The Bureau of Labor Statistics reports at least 60,000 foot injuries are responsible for keeping people from work every year. The average cost of one of those lost workdays is $9,600, and 80 percent of foot injuries are caused by objects that weigh 30 pounds or less.
A new report shows safety violators running New York City’s most dangerous construction projects; a successful approaching to reducing the incidence of workplace violence in hospitals and dementia prevention pills come under fire for unsubstantiated claims. These were among the top stories featured on ISHN.com this week.
Running and gunning are exciting, catching Pokémon’s is fun. But sometimes we just want to take fragrant tobacco pipe, and play a detective game. Solving mysteries might not make adrenalin start flowing the same way as while being drawing enemy’s torpedo bombers online, but it can provide an intriguing mystery and prove to be a real brain teaser.
Fast and efficient responses to crash events and disasters depend upon emergency medical services (EMS) workers, who include first responders, emergency medical technicians, and paramedics, as well as firefighters and nurses. Often, EMS workers treat patients in ambulances en route to the hospital, which presents the inherent risk of high-speed travel.
A worksite intervention using unit-level data on violent events can lead to lower risks of patient-to-worker violence and injury to hospital staff, suggests a study in the January Journal of Occupational and Environmental Medicine, official publication of the American College of Occupational and Environmental Medicine (ACOEM).
A teenaged oil company employee was killed last week in Tyler County, West Virginia when he was struck by a truck, then pinned between the truck and a sand silo, according to news sources.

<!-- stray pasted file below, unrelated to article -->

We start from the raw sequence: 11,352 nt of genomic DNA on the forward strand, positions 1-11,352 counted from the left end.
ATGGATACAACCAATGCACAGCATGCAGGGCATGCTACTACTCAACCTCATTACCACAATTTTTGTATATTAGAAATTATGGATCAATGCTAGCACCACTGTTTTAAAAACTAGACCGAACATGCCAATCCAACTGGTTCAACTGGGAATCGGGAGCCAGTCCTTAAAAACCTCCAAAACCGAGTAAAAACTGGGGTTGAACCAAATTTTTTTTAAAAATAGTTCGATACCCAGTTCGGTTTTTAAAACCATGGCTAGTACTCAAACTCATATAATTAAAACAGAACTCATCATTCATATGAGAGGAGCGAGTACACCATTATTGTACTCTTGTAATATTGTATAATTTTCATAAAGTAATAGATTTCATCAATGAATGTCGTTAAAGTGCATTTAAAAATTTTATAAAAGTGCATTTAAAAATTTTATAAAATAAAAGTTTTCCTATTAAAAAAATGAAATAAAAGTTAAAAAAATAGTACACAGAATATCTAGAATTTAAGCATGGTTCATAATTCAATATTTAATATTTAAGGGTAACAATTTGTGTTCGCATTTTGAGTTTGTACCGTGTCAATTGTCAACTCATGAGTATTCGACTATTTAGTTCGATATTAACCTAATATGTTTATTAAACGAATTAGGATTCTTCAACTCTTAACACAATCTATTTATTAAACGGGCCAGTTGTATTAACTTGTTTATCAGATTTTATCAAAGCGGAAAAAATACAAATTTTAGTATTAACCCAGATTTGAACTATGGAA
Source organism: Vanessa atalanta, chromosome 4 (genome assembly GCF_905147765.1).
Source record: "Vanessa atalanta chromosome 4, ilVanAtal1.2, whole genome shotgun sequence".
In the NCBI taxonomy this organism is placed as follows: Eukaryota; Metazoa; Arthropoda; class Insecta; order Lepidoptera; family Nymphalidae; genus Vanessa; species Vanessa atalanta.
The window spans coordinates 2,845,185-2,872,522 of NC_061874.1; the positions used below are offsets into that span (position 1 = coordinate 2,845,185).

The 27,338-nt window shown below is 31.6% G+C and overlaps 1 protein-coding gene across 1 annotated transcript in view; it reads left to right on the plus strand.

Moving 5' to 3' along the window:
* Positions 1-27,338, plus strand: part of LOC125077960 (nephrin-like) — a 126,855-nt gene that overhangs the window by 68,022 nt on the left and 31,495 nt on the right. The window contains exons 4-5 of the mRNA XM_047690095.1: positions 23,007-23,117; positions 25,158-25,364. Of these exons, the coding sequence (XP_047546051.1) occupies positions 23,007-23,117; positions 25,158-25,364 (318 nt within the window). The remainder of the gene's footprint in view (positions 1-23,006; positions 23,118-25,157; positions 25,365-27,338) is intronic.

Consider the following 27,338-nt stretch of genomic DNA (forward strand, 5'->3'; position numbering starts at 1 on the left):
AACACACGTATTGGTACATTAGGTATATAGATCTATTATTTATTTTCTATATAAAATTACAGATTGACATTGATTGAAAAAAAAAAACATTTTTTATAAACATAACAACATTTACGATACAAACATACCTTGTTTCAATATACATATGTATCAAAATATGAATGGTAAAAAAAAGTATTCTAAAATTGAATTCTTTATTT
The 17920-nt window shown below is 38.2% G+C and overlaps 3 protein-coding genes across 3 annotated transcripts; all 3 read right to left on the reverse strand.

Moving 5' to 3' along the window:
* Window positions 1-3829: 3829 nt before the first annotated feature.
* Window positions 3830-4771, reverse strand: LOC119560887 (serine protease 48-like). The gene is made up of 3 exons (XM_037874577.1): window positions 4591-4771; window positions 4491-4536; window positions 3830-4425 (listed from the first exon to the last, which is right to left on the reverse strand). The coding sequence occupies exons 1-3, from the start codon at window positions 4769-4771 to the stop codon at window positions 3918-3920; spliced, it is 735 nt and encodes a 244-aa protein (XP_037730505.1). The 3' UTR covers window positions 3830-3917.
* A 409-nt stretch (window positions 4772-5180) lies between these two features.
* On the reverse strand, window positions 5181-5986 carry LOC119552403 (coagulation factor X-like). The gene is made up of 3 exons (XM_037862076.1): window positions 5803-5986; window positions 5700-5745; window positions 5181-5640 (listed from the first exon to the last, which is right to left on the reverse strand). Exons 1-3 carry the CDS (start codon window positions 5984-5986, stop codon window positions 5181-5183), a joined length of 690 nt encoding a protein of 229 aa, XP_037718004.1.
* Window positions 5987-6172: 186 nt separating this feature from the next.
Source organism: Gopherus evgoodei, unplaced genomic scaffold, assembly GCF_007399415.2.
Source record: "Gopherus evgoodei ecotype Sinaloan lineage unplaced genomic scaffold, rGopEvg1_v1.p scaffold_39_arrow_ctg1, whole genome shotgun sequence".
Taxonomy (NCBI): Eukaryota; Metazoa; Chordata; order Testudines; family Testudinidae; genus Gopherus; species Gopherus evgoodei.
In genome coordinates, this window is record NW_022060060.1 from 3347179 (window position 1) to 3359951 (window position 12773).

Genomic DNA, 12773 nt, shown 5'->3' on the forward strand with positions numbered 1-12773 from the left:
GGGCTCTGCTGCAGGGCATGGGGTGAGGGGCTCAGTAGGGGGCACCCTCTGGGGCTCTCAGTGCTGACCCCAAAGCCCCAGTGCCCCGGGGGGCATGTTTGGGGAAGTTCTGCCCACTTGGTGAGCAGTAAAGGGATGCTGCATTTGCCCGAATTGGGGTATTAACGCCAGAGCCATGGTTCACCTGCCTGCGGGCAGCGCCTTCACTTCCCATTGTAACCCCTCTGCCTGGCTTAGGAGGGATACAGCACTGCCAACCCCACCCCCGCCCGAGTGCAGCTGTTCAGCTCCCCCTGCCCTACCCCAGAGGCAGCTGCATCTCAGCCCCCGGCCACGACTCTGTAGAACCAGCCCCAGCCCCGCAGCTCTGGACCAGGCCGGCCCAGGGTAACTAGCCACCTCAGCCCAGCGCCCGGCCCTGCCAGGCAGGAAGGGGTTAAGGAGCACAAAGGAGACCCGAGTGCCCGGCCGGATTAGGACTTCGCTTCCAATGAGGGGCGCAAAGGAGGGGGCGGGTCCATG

Nineteen-year-old Hunger D. Osborn was acting as a spotter for a tractor-trailer that was backing up to off-load sand when the accident occurred Thursday morning at an oil well pad.
American Industrial Hygiene Association’s (AIHA®) efforts to grow the next generation of occupational safety and health professionals has gotten a boost in the form of an Innovation Grant from the American Society of Association Executives (ASAE) Foundation.
Cancer and hearing loss rates are down, global demand for respirators is up and France passes a law to help workers with a digital divide. These were among the top stories featured this week on ISHN.com.
Ensuring safe and healthy workplaces is a top priority of the Labor Department. It’s also a smart career path for people interested in making sure offices, factories, mines and other workplaces are safe from hazards and adhere to regulations concerning health, safety and the environment.
The median wages for all of these jobs are also higher than the median wage for all occupations ($36,200). Here’s a closer look at nine options:
Entering 2017, your typical EHS pro is a 53-year-old male, a baby boomer, with at least 20 years of experience in the field, primarily practicing in a safety function. He works for a privately-held company and makes $75,000 per year.
A gallery of photos from the sprawling Orange County Convention Center in Orlando, where ASSE’s annual professional development conference was held June 8-11. All photos courtesy of the American Society of Safety Engineers.Date: July 30, 2014